1.5 Administrator's Guide

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  4. Commissioning the unit
  5. Configuring Comma device ports
  6. Echo cancellation

Echo cancellation

When two phones, B and C are in a call, and the person’s speech at phone C is reproduced at phone B, some of the audio exiting B’s earpiece re-enters B’s microphone and is returned as echo. Analog lines exacerbate this problem due to additional reflection of audio in the electronic circuitry. The result of audio feedback at B is that person C hears his/her own voice after a short delay i.e. echo occurs.

The person hearing the echo should look to the remote party for the cause of the echo and not to their own phone and system. If both parties experience echo, both systems should be investigated.

In analog phones, both the 2-wire to 4-wire converter (hybrid) and the handset can introduce echo. The Com.X impedance parameters are aligned with South African telecommunications standards. Non-compliant handsets with a large impedance mismatch are likely to introduce noticeable echo. The delay introduced by VoIP based systems can result in the returned echo becoming noticeable to the person who is speaking.

The degree of echo and the delay between the original audio and the echo is a function of the handset, gain settings, potential wiring problems and the audio transmission path.

The Com.X products incorporate a sophisticated Echo Canceller for each telephony channel (BRI, PRI or analog). The algorithm adapts to the detected audio feedback within a configurable timeframe of 16, 32 or 64 milliseconds, and attempts to create an identical image of the echo, which is then removed from the audio signal prior to sending it on to the other party. Generally, a shorter timeframe is preferable since it reduces the time the algorithm takes to “learn” the feedback environment. Typically, echo is reduced to below detectable levels within 1 – 2 seconds. In extreme cases convergence might take 3 – 12 seconds, during which call quality would increase to an optimum.

After primary echo has been canceled in this way, some residual echo may remain (echo present beyond the time-frame the canceler buffered or “non-linear” reflections). Such echo is then removed by a non-linear echo cancellation algorithm, if enabled. This may result in one of the parties’ audio being clipped when both parties are talking. Some users may find this uncomfortable. If this is the case it might be preferable to disable the NLP.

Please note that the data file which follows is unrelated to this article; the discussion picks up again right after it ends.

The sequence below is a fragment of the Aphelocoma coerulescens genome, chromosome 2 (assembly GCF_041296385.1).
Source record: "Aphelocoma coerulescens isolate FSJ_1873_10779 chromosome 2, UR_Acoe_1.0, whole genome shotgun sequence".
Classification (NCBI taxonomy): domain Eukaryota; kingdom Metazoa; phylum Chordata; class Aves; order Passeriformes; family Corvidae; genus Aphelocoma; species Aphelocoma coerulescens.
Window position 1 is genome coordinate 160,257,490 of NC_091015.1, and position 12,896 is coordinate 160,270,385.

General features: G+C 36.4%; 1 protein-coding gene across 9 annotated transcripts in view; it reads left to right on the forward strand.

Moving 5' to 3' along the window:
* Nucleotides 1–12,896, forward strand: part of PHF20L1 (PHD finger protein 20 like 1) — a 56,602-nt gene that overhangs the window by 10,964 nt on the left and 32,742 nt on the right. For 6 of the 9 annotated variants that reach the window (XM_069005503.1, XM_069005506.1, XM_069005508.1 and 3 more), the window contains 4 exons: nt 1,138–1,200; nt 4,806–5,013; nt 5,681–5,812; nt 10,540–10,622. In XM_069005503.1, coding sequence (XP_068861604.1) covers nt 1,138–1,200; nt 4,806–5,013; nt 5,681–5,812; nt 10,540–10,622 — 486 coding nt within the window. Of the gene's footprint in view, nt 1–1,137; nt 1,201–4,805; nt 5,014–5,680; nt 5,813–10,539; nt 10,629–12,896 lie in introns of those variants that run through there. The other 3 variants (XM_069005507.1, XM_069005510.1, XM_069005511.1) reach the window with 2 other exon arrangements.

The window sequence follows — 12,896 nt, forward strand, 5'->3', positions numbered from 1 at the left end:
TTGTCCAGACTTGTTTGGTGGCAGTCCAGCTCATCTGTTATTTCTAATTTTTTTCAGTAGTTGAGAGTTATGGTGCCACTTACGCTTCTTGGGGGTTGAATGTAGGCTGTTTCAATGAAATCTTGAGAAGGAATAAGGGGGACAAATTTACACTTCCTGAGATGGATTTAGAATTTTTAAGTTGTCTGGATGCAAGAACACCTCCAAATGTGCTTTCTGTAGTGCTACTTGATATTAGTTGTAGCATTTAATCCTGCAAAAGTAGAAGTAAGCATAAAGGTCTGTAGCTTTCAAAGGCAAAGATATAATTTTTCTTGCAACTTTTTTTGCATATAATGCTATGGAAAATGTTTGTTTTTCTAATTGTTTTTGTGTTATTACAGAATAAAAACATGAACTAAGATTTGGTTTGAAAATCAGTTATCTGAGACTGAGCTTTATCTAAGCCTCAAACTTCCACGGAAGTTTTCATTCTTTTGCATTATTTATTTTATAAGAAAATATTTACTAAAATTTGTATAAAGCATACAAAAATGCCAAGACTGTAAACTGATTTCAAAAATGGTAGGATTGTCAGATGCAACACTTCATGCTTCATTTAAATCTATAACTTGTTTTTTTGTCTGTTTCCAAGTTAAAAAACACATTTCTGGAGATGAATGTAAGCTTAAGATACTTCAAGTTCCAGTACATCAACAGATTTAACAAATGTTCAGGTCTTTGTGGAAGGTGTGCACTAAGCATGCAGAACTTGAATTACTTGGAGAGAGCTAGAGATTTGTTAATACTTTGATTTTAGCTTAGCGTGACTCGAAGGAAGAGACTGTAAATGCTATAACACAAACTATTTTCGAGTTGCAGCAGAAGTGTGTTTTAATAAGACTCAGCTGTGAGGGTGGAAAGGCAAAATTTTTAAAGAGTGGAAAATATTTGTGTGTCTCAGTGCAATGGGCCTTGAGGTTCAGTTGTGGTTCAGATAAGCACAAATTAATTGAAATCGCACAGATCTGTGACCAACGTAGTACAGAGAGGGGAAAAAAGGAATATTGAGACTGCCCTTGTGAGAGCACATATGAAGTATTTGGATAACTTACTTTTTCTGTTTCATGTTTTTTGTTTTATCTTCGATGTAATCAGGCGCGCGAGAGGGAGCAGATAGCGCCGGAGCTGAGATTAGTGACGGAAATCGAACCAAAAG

Although the default (16ms + NLP) is normally a good compromise, the Echo Cancellation settings may need to be adjusted on a per-port basis, as the audio environment might differ from one port to the next (e.g. an office environment for one range of extensions vs a factory floor for another and an open plan arrangement for another range of extensions.)

Wiring problems, such as power cables crossing telephone cables, or insufficient earthing of the Com.X or iTAs may add noise to the audio path that may reduce performance of the algorithm.

In diagnosing echo cancellation problems, establish good earth (~0.5 ohm or less, if resistance approaches 1 ohm earthing might be a concern), and proceed to eliminate each of the potential contributing elements from the equation by testing with different phones, connecting phones directly to the Com.X FXS ports, turning echo cancellation off completely to establish a quality baseline and then trying different combinations of echo cancellation, with and without NLP, on the different extensions.

Often the first measure to attempt, often yielding the greatest improvement is to try adjusting the gain on problematic extensions.

Note: In exceptional circumstances, if the echo cancelers take a long time to converge (e.g. > 10 seconds), the acoustics of the environment might be introducing too much echo, long loops may be present in the telco network and / or the handset might be too sensitive.

Adjusting the gain on the port down might help, or fixing the FIR coefficients in the echo canceler for that port might help. After restart, the first call on ports configured thus would take a long time to converge, and there-after the coefficients are re-used for subsequent calls. Due to the dynamic nature of echo, fixing the coefficients is not recommended for most cases.

To fix the coefficients select the ‘Keep EC Coefficients’ option on the FXO/FXS port.

Following this, restart the iTA for the new settings to take effect with:

comma-ls -r

Please note that echo heard by users of the Com.X (as opposed to external parties) is typically caused by the remote party. The Com.X does attempt to cancel the echo from the remote party on BRI, PRI and FXO connections to the telco, but the effectiveness of this cancellation is highly dependent on external conditions which are impossible to predict or control.

Note also that SIP connections (including local SIP phones) are never echo cancelled (it is not technically feasible) – therefore, this is the responsibility of the SIP phone itself or of the upstream service provider.